A few years ago, I was studying history at the University of Mississippi. I was in a class on Latin American history. As we discussed ancient history, I made the observation that we couldn’t prove any of this happened. “Time is a relative construct.” Immediately, I took it a step further and further declared, “I’m not even sure we can prove that we exist.” For historians, such observations are a declaration of war. Historians believe that the past can be proven with proper evidence. I believe that the past can be proven with proper belief. Since it is possible that there is no past, we construct our own past. After about ten minutes of arguing the benefits of such deconstruction with the entire room, my professor lost it and screamed out, “Goddamn it! This is not the fucking Matrix Jeff!!!” After that, my professor cleared the room. Immediately, he turned to me and demanded, “What the fuck was that?” “The deconstruction of history.” “Well, don’t do it again in my classroom.” “Time is an absurd concept.” “Not in my classroom.” Throughout the existence of humanity, there is no fundamentalism stronger than the idea of time. If we think deeply, we quickly realize that time is not real. Time is absurd. The only thing that is real is what we believe.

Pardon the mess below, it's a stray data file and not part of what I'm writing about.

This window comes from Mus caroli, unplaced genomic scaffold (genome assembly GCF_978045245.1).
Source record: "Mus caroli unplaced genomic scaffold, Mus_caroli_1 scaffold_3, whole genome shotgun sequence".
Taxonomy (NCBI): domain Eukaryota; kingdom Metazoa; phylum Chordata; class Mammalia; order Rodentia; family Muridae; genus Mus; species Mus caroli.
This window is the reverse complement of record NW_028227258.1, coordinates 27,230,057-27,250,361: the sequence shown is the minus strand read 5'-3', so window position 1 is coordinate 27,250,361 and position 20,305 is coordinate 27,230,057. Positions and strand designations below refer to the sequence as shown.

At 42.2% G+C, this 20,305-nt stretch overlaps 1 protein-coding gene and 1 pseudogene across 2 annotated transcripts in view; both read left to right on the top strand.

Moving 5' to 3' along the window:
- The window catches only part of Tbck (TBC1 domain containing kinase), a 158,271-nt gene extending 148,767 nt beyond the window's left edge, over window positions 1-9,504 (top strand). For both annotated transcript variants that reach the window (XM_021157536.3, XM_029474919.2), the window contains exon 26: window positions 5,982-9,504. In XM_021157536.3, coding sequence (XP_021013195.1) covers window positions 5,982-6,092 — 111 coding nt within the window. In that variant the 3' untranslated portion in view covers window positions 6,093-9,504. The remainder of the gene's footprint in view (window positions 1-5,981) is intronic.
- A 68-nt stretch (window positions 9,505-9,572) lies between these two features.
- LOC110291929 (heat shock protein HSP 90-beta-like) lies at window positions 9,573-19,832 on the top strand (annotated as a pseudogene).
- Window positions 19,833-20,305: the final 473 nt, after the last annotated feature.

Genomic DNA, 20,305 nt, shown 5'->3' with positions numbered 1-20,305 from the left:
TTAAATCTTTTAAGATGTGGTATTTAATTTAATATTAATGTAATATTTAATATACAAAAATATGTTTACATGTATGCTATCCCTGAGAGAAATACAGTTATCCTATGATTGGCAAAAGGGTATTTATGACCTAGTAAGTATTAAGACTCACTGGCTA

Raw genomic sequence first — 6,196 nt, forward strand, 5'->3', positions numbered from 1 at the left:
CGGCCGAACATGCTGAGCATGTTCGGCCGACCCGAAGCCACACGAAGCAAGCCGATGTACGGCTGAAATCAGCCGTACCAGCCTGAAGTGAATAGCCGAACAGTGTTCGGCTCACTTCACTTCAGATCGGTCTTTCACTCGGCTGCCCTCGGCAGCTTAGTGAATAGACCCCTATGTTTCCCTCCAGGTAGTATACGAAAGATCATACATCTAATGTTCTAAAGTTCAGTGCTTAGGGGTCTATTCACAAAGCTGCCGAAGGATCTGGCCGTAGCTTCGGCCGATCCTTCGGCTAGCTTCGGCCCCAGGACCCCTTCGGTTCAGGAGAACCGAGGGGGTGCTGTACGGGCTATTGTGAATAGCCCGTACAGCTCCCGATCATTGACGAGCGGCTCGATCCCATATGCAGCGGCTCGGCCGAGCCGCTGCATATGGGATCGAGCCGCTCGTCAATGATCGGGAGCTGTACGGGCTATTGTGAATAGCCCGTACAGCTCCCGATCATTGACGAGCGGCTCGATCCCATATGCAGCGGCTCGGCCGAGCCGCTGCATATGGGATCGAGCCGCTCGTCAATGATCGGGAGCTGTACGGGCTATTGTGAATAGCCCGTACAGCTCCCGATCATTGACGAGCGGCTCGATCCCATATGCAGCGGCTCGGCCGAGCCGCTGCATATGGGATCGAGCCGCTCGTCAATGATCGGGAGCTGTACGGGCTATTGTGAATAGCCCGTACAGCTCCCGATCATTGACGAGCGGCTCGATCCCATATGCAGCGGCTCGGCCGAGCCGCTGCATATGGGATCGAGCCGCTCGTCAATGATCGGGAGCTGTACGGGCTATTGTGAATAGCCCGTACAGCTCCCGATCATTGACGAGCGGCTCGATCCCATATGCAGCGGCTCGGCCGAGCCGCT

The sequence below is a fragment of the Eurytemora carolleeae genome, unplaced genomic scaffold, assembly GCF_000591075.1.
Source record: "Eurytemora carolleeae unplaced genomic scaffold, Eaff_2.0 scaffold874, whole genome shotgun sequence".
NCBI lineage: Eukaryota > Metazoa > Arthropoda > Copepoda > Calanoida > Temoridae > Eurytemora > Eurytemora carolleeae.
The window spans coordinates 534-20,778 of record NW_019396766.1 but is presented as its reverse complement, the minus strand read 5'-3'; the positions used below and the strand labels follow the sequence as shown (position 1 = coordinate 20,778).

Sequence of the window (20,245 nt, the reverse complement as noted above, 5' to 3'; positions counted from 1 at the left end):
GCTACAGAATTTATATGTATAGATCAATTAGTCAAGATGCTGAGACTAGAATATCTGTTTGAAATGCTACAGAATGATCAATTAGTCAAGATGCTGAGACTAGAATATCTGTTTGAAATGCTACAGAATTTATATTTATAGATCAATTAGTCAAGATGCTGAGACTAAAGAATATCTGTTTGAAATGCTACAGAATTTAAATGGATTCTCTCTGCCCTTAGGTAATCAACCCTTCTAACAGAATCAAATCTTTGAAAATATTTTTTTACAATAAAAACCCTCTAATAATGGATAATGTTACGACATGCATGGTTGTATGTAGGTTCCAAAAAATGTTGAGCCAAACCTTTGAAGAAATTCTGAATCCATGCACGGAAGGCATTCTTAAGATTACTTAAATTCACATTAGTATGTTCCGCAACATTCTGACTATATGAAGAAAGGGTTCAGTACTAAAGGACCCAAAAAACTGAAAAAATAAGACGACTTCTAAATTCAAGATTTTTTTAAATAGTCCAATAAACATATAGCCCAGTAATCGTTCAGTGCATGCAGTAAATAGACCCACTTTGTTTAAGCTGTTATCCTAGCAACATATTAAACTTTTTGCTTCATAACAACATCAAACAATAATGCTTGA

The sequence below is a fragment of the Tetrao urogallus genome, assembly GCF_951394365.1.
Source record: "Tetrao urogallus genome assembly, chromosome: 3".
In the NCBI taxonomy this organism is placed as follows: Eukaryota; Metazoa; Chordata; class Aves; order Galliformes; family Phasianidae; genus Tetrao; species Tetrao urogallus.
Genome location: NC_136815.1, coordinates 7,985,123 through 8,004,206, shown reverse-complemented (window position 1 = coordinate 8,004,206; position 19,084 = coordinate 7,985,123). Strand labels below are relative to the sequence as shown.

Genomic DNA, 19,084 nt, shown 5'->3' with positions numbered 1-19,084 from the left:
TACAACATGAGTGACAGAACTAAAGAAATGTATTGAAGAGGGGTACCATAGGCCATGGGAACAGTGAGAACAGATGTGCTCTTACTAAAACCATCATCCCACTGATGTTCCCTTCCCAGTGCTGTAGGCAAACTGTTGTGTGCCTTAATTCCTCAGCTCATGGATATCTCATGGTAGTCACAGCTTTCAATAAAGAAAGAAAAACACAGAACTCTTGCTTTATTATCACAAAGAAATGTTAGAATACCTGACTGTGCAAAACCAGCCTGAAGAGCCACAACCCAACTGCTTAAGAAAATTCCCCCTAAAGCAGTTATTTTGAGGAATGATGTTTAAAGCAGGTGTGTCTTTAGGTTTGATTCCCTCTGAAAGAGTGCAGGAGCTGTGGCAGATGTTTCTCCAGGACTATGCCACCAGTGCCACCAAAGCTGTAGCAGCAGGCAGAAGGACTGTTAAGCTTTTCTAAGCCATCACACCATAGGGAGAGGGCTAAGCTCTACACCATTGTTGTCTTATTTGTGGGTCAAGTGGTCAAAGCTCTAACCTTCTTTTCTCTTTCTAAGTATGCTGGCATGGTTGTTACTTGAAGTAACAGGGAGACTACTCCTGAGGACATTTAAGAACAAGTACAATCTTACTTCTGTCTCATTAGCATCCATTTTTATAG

We have always assumed that time is real. I believe we have assumed wrongly. The clock keeps time because we believe it does. Maybe it doesn’t. Instead of the past, maybe we are going into the future. Instead of growing older, maybe we are growing younger. Perhaps, death is a rebirth. I could go on and on. The point is that we think we know much more than we do. Time exists because we believe it exists. If we didn’t believe in time, time would not exist. The absurdity of time is that it has tricked us into believing that time is real. Time doesn’t change the world. Our beliefs do.
One question frames Christian theology, “Did Jesus rise from the dead?” If you answer in the affirmative, you are called conservative or orthodox. If you answer in the negative, you are called liberal or revisionist. The conservatives argue that there is much evidence to prove that Jesus rose from the dead. I am skeptical of such evidence. The liberals are certain that people just don’t rise from the dead. I am skeptical of such certainty. While these descriptions are simplistic, I think they capture the often-dichotomous debate on a general level. The problem with these positions is that they’re too simplistic. I think they’re both wrong. Neither position takes into account the absurdity of time. If travel to different places in different dimensions became a possibility, what would we find at the tomb of Jesus? Would we find what is or what we believe is? I believe that belief shapes perception. Time is relative to belief. If we believe, our wildest thoughts will be true. Time is not truth. Our beliefs are. Then again… What is truth?